The conventional wisdom about Barack Obama’s path to reelection is that, though the president is unpopular, he will run a strongly negative campaign against the GOP nominee – tarring him as a radical or (in the case of Mitt Romney) an unprincipled flip-flopper. Thus, voters who might not be happy with him will nevertheless support his reelection because it’s better to back the devil you know than the devil you don’t know.
The template for this is supposedly the George W. Bush 2004 campaign, which is ironic because Democrats howled in protest over the allegedly extreme negativity of that contest. Regardless, Obama hopes to do what Bush did to John Kerry: attack him so relentlessly that people can’t support him.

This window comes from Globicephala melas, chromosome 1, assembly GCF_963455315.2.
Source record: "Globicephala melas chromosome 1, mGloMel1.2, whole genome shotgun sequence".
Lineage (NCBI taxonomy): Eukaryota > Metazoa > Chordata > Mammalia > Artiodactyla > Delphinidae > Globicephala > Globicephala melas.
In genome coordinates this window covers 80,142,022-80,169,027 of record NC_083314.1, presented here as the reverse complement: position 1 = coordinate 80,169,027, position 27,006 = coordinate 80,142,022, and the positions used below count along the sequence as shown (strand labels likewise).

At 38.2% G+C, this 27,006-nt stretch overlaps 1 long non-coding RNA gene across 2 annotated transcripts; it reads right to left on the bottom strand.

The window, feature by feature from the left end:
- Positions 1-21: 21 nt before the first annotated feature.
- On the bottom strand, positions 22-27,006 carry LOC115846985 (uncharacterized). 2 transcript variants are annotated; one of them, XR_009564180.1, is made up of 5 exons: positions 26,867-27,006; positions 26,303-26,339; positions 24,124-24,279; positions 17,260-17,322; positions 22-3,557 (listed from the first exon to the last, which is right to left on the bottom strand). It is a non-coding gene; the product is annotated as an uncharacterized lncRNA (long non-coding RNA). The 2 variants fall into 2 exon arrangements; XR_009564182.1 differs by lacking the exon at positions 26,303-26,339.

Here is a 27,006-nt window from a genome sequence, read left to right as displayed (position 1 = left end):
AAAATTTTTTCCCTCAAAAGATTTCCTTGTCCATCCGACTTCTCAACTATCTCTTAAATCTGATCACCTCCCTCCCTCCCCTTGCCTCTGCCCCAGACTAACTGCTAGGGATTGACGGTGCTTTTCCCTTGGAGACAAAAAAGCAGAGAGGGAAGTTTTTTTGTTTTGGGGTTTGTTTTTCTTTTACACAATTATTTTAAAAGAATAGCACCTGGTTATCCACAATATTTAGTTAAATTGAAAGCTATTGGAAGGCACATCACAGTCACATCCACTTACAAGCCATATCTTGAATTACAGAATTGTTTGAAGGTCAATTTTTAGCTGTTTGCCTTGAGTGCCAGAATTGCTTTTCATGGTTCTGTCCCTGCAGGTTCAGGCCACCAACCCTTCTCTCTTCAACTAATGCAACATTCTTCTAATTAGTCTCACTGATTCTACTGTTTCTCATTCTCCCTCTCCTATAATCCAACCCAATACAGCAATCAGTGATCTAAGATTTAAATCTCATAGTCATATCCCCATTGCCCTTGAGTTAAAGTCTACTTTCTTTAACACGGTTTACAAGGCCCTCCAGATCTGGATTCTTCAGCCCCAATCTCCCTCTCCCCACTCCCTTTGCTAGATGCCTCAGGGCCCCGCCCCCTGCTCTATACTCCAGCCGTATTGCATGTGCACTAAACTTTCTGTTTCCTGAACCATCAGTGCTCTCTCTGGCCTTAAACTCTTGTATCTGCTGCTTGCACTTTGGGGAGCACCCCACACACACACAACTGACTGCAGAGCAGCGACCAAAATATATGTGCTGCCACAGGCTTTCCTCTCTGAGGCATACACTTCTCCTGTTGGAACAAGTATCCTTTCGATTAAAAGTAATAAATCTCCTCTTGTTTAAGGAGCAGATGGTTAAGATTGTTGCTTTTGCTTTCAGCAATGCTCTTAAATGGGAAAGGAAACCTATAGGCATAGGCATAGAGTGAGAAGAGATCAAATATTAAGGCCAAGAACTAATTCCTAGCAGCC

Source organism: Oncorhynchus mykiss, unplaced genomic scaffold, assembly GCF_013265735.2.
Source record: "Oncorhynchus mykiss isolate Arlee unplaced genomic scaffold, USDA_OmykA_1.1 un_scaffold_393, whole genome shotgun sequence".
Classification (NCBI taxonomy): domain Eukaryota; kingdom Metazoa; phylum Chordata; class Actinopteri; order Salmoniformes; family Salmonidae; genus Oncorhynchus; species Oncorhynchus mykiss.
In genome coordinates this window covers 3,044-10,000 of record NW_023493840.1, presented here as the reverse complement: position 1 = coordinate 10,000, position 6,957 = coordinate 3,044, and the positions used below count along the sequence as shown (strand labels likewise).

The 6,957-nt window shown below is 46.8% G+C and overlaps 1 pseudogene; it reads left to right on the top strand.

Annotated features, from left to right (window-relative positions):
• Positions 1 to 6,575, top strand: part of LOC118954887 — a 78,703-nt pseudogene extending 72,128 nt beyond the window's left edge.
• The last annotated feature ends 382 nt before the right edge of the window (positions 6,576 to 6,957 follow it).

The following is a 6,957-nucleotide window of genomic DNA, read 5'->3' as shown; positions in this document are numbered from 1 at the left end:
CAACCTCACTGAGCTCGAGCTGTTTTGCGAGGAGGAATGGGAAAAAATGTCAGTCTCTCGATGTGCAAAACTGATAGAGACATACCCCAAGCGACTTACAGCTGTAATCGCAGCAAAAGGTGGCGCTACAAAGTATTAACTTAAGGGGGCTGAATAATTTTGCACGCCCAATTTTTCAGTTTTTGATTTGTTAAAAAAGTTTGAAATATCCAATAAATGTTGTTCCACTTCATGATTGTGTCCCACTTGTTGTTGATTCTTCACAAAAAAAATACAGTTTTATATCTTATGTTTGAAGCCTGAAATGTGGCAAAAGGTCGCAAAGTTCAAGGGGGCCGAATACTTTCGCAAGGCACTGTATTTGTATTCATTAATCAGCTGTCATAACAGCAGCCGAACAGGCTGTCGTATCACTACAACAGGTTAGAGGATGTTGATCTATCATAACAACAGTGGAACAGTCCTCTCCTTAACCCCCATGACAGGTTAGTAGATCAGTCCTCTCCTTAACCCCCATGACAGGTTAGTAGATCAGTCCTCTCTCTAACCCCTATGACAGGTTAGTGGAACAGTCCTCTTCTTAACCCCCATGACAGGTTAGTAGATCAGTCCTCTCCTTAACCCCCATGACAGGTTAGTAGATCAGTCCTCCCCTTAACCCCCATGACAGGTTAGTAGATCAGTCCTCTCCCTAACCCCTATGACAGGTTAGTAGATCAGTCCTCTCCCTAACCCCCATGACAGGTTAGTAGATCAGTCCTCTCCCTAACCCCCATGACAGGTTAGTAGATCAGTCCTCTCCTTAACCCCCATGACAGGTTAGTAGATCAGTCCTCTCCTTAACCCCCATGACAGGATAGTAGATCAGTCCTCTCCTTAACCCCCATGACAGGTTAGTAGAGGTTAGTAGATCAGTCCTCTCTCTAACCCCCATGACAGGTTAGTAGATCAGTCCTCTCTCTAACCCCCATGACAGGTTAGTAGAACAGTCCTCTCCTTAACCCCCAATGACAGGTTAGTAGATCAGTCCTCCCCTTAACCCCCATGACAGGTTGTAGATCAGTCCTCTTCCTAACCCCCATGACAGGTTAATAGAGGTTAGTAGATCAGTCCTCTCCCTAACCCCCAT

What to make of this approach? Put simply: It is a weak political strategy with little historical evidence to validate it. …
… The takeaway point from this is that the strategy Obama plans to run in 2012 scored Bush exactly zero electoral votes in 2004. In most states, we see the same pattern as we did nationwide: Bush won between 5 and 10 percent of people who disapprove of him, far too small a portion to swing any states his way.
If anything, Kerry did a better job at peeling away voters from the “other” side than Bush did. Bush’s job approval among 2004 voters was 53 percent, yet he won just short of 51 percent of the vote – because about 10 percent of all Bush supporters chose to back Kerry. These Bush approvers/Kerry voters cost Bush four states.